Glad to be alive – and back to the nursing I love
May 07, 2021 8:52 AM
A cancer nurse who almost died from COVID-19 a year ago has revealed her joy at returning to the job she loves.
Pauline McIlroy, an advanced breast clinical nurse specialist at the Beatson, who has been a nurse for 34 years, said her determination to get back to work was what drove her while recovering.
Pauline said: “I love my job; it means so much to me and is a big part of my identity. When I was at my sickest point in hospital and was being put on a ventilator I felt I had to reach out to my team to say how much they meant to me.
“The thought of being intubated did scare me a bit but I had faith in the team at the Queen Elizabeth University Hospital who were looking after me. Panicking a little, I wanted to speak to my husband and daughter, as I knew realistically there was a chance it could be the last time. I also phoned my twin for her to tell my other siblings. It was in the early days of the pandemic and the stories coming out of Italy were terrible.”
As well as speaking to her family, Pauline sent a heartfelt text to her team.
She said: “It went along the lines of ‘if I don’t survive this, I want you all to know how proud I’ve been to work with you.’ I’ve been a nurse since I was 22 and worked at the Beatson since then. I have never wanted to work anywhere else and I felt I had to tell them that.”
It was just days before ‘lockdown’ last March that Pauline took unwell very suddenly at work.
She said: “It was in the very early days and we knew very little about the virus at that time. I was at work and only felt tired. We had been working really hard to re-arrange clinics because of the situation, so I just put it down to that. I had no other symptoms.
“I became very ill, very quickly. Suddenly I had tightness in my chest; I thought I was having a heart attack.”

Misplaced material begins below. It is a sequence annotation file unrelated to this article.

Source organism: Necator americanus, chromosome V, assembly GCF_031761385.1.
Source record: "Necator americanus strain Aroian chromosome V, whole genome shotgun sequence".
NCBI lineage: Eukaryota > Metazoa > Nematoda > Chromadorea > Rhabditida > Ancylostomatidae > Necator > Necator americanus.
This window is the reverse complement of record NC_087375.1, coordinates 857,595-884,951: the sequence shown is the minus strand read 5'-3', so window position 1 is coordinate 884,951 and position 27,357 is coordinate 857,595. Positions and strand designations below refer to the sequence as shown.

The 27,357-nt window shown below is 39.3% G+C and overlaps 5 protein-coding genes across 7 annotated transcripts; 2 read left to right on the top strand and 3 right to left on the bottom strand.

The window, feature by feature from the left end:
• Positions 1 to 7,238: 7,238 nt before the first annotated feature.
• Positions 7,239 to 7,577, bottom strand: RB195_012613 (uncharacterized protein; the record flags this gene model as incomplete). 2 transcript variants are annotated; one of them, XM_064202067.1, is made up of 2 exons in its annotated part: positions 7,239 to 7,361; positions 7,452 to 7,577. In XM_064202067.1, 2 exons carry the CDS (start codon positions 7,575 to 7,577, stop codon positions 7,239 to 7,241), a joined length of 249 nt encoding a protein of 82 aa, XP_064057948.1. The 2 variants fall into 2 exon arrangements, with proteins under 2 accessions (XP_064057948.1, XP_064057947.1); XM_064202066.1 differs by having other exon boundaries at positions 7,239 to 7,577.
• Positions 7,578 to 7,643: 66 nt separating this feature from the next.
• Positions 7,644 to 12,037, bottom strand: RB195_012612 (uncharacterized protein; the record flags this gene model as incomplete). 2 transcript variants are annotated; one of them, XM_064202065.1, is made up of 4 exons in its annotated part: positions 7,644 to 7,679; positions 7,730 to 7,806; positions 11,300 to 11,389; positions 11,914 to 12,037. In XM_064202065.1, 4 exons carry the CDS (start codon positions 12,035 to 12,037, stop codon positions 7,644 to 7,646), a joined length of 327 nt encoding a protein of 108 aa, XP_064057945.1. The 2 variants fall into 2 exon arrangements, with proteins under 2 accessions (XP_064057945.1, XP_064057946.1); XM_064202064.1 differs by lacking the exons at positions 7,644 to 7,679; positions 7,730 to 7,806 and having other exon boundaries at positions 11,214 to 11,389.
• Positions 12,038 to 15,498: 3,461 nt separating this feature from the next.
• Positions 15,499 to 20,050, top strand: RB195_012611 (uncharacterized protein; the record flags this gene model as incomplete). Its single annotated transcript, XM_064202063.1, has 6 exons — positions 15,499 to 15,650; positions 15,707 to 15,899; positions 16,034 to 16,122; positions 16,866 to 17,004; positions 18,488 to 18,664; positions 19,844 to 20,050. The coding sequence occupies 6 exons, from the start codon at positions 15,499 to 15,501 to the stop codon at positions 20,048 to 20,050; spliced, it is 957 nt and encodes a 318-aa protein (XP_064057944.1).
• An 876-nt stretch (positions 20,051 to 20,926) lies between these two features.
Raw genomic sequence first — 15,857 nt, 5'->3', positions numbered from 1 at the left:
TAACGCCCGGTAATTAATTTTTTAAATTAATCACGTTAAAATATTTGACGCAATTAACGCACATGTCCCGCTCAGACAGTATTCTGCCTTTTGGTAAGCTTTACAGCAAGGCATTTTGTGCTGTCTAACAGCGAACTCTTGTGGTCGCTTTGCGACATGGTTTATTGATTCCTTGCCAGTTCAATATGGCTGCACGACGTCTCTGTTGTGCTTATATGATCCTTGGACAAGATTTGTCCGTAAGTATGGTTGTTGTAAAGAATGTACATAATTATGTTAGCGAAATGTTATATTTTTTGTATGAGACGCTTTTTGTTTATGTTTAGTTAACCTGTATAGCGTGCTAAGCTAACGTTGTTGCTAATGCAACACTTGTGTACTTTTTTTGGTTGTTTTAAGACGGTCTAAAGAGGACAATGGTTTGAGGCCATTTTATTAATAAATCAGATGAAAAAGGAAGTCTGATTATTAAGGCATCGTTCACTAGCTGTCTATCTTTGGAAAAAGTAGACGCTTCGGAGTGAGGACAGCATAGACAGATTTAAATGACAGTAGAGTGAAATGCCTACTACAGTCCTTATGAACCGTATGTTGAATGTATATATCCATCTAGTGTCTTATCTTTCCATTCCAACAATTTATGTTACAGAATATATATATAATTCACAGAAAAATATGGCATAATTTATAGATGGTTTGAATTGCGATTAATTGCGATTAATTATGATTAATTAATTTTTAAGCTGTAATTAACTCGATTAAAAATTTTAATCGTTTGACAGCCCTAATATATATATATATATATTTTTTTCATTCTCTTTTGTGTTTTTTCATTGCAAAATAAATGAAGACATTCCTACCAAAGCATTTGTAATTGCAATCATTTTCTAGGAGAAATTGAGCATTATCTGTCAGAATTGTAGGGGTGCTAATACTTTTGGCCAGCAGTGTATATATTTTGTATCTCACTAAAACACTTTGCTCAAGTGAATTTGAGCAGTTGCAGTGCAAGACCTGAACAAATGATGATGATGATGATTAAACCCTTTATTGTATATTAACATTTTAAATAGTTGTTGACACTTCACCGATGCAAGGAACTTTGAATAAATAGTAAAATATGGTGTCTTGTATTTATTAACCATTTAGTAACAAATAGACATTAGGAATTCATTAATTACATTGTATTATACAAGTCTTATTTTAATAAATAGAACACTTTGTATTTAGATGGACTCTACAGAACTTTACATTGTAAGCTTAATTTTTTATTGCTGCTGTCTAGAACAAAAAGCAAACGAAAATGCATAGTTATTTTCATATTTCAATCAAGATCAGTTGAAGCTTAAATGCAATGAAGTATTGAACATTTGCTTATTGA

Colleagues stepped in with oxygen before Pauline was rushed by ambulance to the Queen Elizabeth University Hospital just a few miles away. She was admitted and a series of tests began.
She said: “Soon it was clear it was COVID. My chest x-ray was awful – it was pneumonia caused by COVID. I continued to deteriorate over the next few days and was taken to ICU, where I was put on the ventilator.”
Pauline spent the next 16 days there, literally fighting for her life. Doctors attempted to take her off it, but their first attempt failed.
Pauline added: “When they were able to extubate me I was transferred to a respiratory ward, where I spent another week. I was still very weak and couldn’t talk.
“The Queen Elizabeth staff were amazing throughout. While scared, I trusted them completely and they were also so good at keeping my family updated on how I was doing. A consultant phoned my husband every day at a set time, which was very reassuring for him. It was a month before I saw my family again.”
Pauline’s recovery has been slow, and only recently has she been able to return to the job she loves at the Beatson.
“I’ve been back about six weeks and on a phased return. It’s taken me so long to get fit again, mentally and physically. My colleagues have been second to none. Many of my patients, current and past, have sent messages which have been lovely and very humbling.
“Throughout this whole thing they have been patient with me and given me the time I needed to get strong. Maureen Grant is my manager and she’s been amazing. Not having to worry about work or having any pressure to return quickly has really helped me. It’s a great team at the Beatson and they’ve been so fantastic with me.
“I couldn’t wait to get back. I know people were pessimistic about my chance of returning and at times I was too but equally I was determined to try, but here I am to tell the tale! I am so happy to be back, caring for my patients. I owe it to so many people.”
Myra Campbell, Interim General Manager at the Beatson, said “We are delighted to have Pauline back at work. Pauline is a valued member of our team who cares deeply about our patients. Pauline’s dedication in returning to work is no surprise to us.”